Our research group has a long tradition of doing action research. Action
Research has been defined as having dual aims, research as well as involvement. The latter implies things happening, action, change–a bit like agile development if you wish. At the same time, this is relative to scale. In a small project, things are happening fast and various actions by practitioner and researcher alike have direct consequences. In large projects, this is not always so. In retrospect it will be easier to see the change and trace a trajectory. In real time, especially in the periphery of a large project, it can be hard to experience any action.
One of ongoing action research projects we are following the local preparations for a major new system implementation. Deadlines have been pushed forward on numerous occasions–by years.
The system in question is the nationwide Swedish Student Information System (SIS) – better known by the name Ladok. The system holds all student records for students in Swedish higher education and is critical from a legal perspective but it is also the backbone for most other student related ICT as it is used to generate directory information that is used by learning management systems (LMS), campus cards etc. The system is long overdue for an upgrade and a completely new version is just in its early phase of implementation. This is a 50 million Euro project with an estimated user base of 400 000 students and 50 000 staff in higher education.
We have been following the local preparations at one university, rather than the development as such. The collaboration has included activities such as:
- participation in information efforts and
The major effort though, were the vision seminars that were conducted with students and staff (users that is) in order to establish high level goals. Thus, our focus has been on local preparations for a huge change in work processes that the new system will require.
While the constraints and uncertainties can be at times frustrating this is also the reality behind many large system implementations. In the next few posts we will further discuss some of our experiences from the project – so far.
The “Between patients and computer programs: Digitization and its impact on nurses’ work environment”, the Disa project, is funded by Forte. The project started in October 2016 and will run for three years.
You can follow the project work in the HTO blog, at Twitter under the tag #htoUU, and at ReserachGate.
The research questions include how digitization has affected the stress and well-being, control over the work situation, digitization effects on operational quality, and communication with patients and other stakeholders.
Data collection is done through interviews, participant observation and surveys.
Particular focus will be placed on effects on the nurses’ work from the ICT and gender perspective.
The project is lead by Minna Salminen Karlsson and Åsa Cajander, and work is planned to be done in 1) Children’s care 2) Surgical care and 3) Oncology.
The project team consists of the following people:
- Åsa Cajander
- Diane Golay
- Christiane Grünloh
- Minna Salminen Karlsson
- Ida Löscher
- Jonas Moll
- Gerolf Nauwerck
- Lars Oestreicher
In Oncology the studies will be a part of the DOME consortium and concentrate on the effects of Medical Records Online on the nurses work environment. Jonas Moll is leading these studies.
In children’s care and surgical care the work is starting up, see for example this blog post from Diane Golay.
The project has a reference group consisting of eight people that will guide the work. The project will result in new concepts and framworks for managers to use when introducing new IT in health care. Below is an image describing the study design of the project.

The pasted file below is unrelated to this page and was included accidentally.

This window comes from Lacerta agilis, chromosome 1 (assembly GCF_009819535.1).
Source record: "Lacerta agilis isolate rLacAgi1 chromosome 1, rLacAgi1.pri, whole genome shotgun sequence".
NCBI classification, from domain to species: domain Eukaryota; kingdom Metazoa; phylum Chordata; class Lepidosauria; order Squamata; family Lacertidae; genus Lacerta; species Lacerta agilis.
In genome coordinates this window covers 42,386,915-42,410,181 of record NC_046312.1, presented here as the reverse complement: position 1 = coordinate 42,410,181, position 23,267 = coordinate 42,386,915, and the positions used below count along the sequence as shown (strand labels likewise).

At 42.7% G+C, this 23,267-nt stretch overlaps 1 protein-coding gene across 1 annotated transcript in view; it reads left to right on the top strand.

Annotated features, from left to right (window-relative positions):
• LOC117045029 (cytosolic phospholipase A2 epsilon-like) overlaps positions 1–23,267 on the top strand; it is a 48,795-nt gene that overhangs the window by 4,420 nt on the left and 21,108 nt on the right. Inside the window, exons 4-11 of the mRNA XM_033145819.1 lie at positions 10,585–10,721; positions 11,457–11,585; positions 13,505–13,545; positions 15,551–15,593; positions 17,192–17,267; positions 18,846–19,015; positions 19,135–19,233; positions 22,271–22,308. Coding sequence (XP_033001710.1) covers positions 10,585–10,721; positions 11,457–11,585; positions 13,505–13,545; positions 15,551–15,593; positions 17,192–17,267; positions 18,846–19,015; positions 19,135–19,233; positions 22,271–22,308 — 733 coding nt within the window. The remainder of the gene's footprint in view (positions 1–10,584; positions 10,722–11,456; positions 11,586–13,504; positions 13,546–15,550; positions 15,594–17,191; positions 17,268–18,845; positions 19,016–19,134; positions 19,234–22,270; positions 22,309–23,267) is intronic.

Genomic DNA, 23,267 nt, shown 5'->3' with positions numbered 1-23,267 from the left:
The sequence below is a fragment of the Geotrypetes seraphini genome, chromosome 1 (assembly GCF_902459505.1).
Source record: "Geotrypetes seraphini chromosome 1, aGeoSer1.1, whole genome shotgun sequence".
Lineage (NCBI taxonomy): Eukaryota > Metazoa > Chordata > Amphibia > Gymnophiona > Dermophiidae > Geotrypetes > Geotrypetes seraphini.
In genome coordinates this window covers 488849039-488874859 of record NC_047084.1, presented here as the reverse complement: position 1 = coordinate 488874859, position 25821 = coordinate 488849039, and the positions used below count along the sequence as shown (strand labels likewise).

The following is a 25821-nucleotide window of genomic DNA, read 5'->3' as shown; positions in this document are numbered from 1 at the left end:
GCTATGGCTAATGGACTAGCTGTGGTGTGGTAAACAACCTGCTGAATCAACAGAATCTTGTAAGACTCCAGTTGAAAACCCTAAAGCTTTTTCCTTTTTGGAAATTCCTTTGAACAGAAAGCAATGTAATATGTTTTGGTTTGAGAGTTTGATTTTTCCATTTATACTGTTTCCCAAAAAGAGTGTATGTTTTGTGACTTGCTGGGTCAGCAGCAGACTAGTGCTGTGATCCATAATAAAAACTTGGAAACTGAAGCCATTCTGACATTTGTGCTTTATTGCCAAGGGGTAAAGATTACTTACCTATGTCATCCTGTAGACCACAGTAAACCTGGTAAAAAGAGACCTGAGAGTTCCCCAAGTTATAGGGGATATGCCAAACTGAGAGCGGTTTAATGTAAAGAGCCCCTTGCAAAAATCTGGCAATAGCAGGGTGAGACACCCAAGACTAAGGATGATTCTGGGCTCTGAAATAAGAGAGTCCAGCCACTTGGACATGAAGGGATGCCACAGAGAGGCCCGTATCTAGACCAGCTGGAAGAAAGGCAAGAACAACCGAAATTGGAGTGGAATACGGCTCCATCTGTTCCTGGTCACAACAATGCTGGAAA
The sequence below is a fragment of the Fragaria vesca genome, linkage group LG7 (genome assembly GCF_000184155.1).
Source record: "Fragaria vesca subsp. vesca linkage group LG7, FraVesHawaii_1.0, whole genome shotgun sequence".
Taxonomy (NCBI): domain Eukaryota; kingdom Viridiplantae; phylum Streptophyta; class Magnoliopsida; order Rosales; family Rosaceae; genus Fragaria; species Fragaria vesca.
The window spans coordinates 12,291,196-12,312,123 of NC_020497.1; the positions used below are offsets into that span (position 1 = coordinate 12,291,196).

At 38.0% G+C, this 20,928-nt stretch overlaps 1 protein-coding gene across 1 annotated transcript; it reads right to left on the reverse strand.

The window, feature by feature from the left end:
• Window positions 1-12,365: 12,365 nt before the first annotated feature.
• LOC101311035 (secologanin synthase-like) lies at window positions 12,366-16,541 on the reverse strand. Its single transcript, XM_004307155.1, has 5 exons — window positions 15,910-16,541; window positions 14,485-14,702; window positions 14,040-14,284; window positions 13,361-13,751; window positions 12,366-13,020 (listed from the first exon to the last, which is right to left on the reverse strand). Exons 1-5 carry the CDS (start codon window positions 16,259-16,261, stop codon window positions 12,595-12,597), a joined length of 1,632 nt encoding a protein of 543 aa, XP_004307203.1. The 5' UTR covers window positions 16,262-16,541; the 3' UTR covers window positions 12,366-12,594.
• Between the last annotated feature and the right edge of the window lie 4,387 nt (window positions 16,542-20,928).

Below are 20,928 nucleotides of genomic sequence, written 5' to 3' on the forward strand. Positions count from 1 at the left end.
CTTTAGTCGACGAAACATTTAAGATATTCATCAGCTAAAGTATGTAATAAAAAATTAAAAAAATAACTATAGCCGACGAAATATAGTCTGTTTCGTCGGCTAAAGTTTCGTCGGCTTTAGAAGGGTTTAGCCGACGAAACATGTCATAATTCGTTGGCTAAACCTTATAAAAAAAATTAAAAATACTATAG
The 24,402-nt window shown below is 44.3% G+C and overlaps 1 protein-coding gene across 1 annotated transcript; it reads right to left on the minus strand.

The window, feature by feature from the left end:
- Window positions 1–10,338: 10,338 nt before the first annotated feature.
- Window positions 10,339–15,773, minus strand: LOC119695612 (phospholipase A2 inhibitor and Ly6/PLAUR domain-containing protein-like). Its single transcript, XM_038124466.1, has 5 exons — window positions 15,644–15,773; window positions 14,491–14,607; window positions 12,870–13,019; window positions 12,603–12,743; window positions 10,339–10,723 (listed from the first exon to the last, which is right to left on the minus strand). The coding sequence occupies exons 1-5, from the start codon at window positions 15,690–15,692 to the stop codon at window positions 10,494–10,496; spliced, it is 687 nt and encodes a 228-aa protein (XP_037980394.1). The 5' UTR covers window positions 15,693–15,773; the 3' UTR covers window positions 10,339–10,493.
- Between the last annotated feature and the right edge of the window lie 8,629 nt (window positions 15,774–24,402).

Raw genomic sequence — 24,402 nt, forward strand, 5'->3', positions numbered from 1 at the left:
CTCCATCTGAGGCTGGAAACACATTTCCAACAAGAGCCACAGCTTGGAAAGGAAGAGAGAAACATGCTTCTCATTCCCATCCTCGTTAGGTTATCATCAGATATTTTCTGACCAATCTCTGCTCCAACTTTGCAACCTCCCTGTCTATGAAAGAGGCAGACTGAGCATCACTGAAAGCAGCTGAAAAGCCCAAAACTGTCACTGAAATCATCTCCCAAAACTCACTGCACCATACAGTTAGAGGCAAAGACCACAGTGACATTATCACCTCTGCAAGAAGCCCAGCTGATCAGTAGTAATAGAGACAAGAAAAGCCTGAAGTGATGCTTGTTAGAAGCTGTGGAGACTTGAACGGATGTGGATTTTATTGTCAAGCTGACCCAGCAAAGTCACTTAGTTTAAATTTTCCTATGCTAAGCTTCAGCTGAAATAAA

In order to familiarize myself a bit more with the medical domain in preparation for the DISA project, I decided to attend the lectures of the “Medical Informatics” course given at the IT department at Uppsala University. The course comprises several study visits, the first one of which consisted in attending a live-streaming of an open-heart surgical intervention at the Uppsala University Hospital.
The live-streaming, which consisted of a high-quality video feed without sound, was orchestrated and commented by a clinician. Before and throughout the three hours that lasted the streaming session (which, unfortunately, ended before the end of the actual operation), the clinician provided us with some background on the ongoing procedure and explained to us how the main machinery and tools in use during the operation worked – showing us real-life examples of what these tools look like.
Throughout the streaming session, we had access to three different cameras located at different places in the operation theatre and capturing different angles of the intervention. As such, there were three different “views” available:
- the operation theater as a whole, where we could see who was present in the room and how the medical staff was standing around the patient;
- the “surgeon’s view”, where we could see the (opened) chest of the patient, as if standing above the patient’s body;
- the vital signs monitor.
The main view used during the streaming session was the second one, the “surgeon’s view”. However, we switched several times to the general, operation theatre view, though for shorter amounts of time.
The live-streamed intervention revolved around placing an artificial valve inside the patient’s heart. In order to do this, the clinicians needed to:
- Open the patient’s chest (including the chest bone);
- “Connecting” the patient to the heart-lung machine (described in more detail below);
- Stop the heart;
- Open the heart;
- Fix (with stitches) the artificial valve inside the heart;
- Close the heart (with stitches);
- Restart the heart (a defibrillation was needed);
- Make an ultrasound of the heart (in order to check that the valve was working and well-adjusted);
- Set up draining tubes (in order to allow for the bleeding within the heart cavity taking place during the next few hours after the operation to be drained out of the body without re-opening the chest);